Get your peanut butter fix now - it could be extinct by 2030!

Climate change has a lot to answer for - it turns out that it could be responsible for shortages of some of our favourite foods in the future. Some of these foods may even become extinct. 

Peanut butter cups anyone?

Peanut butter has to be one of our top foods - we're talking about the natural kind, with no added nasty ingredients. It's a great source of protein, whether you like yours on toast, with an apple as a post-workout snack or dolloped on top of your morning porridge for a healthy breakfast. But did you know that by the year 2030, peanut butter could be no more? Peanuts are difficult to grow as they need the right combination of rain and sun to thrive. With global warming, regions where the plant is grown are already suffering droughts which has led to many plants dying - and things could get worse. Researchers are already working on drought-resistant varieties of the plant, but the future for peanut butter looks uncertain!


Chocolate is another food which could vanish altogether or become increasingly expensive by 2030. Most cocoa is grown in West Africa - Cote d'Ivoire and Ghana, to be precise. With predicted temperature rises of 2 degrees centigrade this year, these regions, which already suffer from droughts, could struggle to continue farming cocoa plants which are used to produce our favourite chocolate bars.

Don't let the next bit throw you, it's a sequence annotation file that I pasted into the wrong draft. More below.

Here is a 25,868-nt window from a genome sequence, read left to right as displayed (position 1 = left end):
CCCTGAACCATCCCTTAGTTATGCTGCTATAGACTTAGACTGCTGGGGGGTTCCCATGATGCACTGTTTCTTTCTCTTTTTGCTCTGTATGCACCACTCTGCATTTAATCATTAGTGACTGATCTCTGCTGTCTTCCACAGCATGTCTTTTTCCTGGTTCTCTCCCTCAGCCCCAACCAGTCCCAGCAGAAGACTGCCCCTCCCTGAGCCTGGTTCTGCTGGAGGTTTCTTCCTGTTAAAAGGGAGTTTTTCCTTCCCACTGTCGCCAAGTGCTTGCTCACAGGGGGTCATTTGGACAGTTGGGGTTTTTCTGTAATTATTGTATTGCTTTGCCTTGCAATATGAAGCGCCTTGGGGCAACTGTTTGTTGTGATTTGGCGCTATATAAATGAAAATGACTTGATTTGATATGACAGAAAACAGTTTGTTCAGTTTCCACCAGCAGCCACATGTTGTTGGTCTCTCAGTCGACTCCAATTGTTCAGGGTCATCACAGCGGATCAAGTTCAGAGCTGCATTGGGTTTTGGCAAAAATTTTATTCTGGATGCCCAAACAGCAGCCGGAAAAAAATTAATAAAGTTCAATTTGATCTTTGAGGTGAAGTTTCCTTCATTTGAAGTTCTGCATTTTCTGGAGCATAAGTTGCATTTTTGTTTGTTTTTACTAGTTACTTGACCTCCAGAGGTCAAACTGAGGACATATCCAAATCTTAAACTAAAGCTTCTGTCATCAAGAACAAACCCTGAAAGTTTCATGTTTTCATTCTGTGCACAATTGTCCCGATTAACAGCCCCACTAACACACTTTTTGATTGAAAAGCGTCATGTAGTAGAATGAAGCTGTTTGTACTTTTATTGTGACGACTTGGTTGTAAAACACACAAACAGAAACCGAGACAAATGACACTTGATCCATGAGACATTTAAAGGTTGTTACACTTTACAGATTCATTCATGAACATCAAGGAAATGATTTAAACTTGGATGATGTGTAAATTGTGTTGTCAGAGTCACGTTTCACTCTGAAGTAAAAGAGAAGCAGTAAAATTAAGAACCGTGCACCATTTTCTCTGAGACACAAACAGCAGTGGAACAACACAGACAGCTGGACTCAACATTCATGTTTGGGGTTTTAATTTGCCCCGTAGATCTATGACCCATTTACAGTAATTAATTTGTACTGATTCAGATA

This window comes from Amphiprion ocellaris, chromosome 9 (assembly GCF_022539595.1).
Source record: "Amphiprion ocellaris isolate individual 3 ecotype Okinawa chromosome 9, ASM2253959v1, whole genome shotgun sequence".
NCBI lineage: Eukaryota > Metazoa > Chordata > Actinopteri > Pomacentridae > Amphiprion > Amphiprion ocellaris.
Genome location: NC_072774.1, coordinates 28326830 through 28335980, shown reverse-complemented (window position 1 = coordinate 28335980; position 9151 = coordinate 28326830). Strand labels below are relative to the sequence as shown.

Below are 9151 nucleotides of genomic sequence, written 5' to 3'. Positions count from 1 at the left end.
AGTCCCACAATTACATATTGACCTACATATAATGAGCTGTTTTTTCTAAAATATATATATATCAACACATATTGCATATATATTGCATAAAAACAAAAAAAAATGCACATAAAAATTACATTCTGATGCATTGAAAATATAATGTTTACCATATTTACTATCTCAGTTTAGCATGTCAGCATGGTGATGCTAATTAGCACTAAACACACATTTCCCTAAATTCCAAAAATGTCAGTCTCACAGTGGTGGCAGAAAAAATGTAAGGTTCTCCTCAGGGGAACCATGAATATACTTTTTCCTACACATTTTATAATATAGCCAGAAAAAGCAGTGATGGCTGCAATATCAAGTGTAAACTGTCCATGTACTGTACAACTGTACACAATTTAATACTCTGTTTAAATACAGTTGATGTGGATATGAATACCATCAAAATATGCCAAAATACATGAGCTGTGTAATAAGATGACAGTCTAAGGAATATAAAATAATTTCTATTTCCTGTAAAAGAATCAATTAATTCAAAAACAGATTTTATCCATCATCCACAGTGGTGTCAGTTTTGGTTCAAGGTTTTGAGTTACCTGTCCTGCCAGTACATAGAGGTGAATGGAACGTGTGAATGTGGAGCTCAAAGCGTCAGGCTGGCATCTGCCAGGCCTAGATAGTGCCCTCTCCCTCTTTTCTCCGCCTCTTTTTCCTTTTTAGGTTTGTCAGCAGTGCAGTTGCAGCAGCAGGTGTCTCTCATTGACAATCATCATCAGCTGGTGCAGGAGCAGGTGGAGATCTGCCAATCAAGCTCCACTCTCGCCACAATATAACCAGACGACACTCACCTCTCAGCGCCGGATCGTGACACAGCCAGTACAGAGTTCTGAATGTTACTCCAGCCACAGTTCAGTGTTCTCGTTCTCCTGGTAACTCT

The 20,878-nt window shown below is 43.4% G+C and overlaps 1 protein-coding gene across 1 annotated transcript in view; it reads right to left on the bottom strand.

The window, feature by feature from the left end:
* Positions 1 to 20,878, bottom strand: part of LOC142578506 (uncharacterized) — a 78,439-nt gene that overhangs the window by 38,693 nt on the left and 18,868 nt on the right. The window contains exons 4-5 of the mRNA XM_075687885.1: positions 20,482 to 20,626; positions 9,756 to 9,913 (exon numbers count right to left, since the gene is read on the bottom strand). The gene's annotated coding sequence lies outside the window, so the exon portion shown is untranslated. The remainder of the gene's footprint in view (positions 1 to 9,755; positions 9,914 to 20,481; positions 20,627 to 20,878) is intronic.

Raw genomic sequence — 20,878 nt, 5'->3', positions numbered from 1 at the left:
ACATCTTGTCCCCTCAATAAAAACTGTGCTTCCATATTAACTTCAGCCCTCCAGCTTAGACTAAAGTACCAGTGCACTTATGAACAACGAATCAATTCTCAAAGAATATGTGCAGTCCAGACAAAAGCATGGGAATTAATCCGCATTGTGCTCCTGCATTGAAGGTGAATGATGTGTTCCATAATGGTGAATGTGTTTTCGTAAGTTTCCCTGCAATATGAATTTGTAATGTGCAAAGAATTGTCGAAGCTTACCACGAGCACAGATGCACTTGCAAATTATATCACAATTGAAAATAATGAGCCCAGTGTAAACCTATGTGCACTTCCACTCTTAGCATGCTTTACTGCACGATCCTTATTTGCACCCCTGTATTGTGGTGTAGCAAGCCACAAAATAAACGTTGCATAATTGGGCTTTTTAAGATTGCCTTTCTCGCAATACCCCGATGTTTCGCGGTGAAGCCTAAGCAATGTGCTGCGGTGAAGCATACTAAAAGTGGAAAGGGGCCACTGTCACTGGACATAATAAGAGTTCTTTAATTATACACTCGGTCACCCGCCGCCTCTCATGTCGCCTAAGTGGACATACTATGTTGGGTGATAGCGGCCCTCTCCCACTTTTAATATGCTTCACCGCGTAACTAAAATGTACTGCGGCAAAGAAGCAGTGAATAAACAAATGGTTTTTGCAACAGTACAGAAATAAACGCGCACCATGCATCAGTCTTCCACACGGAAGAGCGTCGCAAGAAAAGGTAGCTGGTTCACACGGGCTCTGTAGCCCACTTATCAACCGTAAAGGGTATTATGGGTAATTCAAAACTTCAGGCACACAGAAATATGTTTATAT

Beer, glorious beer

The nectar of the gods, we all love a beer or two - and it's fine to drink, in moderation, as part of a healthy diet. If we don't do something about climate change, beer could cease to be on the menu in the pubs of the future. Hops, the main ingredient of beer, needs lots of water and sun to grow. Rising temperatures and changing water supply can drastically influence the plant's growth. Researchers are looking into more eco-friendly ways of growing hops, but it's too soon to say whether beer will still be around in 20 years time!

Three of our favourite things could vanish in the future if global climate change continues at the rate it's going at - we think that's pretty scary. We'd love to hear your thoughts!

READ THIS NEXT: Is chocolate really bad for you?

Author By Paula Beaton
Date On 21st Jan 2016 at 17:04

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